Insert Cold War joke here.
As if the icy stares of Russian President Vladimir Putin weren’t enough to intimidate, the president’s country made news this week when it submitted paperwork to the United Nations in order to secure more than 450,000 square miles of Arctic land and sea, according to a report this past week by the Associated Press.
The move comes in the midst of a five-way competition between Russia, Canada, Denmark, Norway and the United States to claim land that, according a special report by The Guardian, holds what is believed to be the home of up to 25 percent of the world’s undiscovered gas and oil resources.
Russia’s attempt to gain the territory comes 13 years after the United Nations rejected the country’s first application in 2002.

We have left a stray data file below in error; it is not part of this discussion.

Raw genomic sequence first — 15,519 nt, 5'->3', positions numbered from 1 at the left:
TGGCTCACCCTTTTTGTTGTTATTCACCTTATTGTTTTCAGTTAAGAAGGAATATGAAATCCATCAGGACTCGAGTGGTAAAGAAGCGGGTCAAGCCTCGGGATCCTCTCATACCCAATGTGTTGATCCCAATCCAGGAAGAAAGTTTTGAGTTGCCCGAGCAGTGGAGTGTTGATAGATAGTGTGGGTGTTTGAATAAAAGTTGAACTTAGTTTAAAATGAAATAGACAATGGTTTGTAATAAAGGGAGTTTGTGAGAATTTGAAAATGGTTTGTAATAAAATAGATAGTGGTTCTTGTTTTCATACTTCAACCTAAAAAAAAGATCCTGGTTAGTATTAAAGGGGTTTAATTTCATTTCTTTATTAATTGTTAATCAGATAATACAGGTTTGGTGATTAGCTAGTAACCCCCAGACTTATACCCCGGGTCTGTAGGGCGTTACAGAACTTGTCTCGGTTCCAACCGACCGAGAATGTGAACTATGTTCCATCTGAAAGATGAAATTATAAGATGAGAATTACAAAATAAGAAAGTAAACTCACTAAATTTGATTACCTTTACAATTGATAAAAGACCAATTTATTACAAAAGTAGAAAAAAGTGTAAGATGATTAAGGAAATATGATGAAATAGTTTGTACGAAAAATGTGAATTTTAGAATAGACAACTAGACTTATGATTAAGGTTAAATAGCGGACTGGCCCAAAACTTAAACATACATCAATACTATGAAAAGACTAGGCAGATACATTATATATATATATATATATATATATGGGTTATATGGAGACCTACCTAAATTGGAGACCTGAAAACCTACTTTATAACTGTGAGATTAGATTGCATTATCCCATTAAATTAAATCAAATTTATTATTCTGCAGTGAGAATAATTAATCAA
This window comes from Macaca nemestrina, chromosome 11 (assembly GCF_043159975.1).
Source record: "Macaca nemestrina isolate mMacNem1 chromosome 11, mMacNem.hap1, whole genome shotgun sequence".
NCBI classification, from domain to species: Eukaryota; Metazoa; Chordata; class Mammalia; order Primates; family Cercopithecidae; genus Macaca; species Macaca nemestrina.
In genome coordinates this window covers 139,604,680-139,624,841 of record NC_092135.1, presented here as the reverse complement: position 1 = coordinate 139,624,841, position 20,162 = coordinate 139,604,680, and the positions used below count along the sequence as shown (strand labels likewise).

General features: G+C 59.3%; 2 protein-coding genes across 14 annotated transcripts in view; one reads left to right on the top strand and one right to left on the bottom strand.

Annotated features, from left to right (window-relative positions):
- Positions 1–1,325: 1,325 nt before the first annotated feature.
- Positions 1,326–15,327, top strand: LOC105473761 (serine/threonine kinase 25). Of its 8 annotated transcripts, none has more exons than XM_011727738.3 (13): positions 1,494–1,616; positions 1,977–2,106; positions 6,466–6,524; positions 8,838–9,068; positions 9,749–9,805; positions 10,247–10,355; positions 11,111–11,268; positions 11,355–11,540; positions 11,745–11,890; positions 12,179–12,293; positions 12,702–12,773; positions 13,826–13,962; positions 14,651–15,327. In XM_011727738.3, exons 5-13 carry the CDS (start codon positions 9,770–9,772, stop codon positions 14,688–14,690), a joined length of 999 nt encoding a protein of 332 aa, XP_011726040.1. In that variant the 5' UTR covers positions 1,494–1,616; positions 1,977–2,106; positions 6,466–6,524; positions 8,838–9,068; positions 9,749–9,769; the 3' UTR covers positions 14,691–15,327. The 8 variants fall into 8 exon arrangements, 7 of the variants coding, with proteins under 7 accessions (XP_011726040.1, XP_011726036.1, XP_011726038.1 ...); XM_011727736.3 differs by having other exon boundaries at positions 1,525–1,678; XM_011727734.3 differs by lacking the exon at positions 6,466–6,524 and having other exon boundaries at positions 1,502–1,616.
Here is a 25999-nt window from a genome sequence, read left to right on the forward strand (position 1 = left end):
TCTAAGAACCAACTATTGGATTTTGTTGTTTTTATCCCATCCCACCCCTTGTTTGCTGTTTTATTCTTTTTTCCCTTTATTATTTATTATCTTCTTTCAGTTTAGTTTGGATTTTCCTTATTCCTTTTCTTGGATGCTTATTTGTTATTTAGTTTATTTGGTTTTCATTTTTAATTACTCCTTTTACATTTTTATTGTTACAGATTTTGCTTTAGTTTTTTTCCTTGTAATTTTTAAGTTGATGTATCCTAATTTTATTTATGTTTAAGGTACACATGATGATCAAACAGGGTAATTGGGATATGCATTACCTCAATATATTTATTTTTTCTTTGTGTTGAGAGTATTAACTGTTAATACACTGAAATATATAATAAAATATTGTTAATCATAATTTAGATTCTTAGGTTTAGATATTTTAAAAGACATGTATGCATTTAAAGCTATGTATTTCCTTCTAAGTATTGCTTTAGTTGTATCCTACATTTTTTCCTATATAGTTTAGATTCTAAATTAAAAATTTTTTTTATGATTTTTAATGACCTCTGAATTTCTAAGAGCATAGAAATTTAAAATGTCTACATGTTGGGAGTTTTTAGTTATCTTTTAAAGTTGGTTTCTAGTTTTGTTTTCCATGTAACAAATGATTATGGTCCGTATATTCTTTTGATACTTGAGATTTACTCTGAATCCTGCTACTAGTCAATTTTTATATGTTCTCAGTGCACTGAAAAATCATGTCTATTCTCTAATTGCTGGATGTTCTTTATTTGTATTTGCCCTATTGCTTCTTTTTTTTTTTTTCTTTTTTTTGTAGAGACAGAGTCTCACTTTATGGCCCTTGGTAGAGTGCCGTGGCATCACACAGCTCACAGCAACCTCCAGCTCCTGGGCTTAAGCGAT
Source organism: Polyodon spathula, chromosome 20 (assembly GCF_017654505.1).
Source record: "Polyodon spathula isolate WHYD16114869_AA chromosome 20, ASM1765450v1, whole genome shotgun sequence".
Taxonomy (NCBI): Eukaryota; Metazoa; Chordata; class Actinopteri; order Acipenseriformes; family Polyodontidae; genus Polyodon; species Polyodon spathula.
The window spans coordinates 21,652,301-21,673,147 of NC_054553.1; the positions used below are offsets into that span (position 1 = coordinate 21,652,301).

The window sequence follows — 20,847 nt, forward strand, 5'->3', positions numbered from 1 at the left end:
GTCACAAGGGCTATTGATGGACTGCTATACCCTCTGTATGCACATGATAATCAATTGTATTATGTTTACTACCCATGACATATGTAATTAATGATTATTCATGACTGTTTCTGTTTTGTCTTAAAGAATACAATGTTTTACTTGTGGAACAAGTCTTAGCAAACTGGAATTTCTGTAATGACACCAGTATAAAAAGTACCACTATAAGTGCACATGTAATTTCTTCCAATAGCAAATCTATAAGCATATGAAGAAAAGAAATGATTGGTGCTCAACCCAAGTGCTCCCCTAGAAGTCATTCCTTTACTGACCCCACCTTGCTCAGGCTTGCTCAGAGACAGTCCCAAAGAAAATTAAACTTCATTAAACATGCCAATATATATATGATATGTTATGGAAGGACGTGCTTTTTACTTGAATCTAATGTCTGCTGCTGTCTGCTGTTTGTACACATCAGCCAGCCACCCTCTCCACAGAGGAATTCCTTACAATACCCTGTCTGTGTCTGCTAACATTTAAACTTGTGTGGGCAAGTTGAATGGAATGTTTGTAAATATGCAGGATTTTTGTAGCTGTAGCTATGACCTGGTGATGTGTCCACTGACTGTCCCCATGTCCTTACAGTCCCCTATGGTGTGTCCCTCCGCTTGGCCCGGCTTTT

The Associated Press quoted the Russian Foreign Ministry as saying that there is “ample scientific data” pointing to the presence of a wealth of natural resources.
Ample scientific data collected in years of Arctic research are used to back the Russian claim.
However, there are some in Russia who are opposed to the proposed acquisition. Vladimir Chuprov, a Greenpeace Russia spokesperson, was quoted as saying he didn’t approve of the proposal.
He characterized the Arctic Ocean as a “new and vulnerable sea” and cautioned against the region becoming the “next Saudi Arabia.”
The melting of the Arctic ice is uncovering a new and vulnerable sea, but countries like Russia and Norway want to turn it into the next Saudi Arabia.
Along with the land acquisition, Russia has plans to install an Arctic monitoring system, Business Insider wrote yesterday.
The monitoring system is a multi-faceted surveillance system which will watch land, sky and sea.
Putin said the system is essential for “national security and access to natural resources.”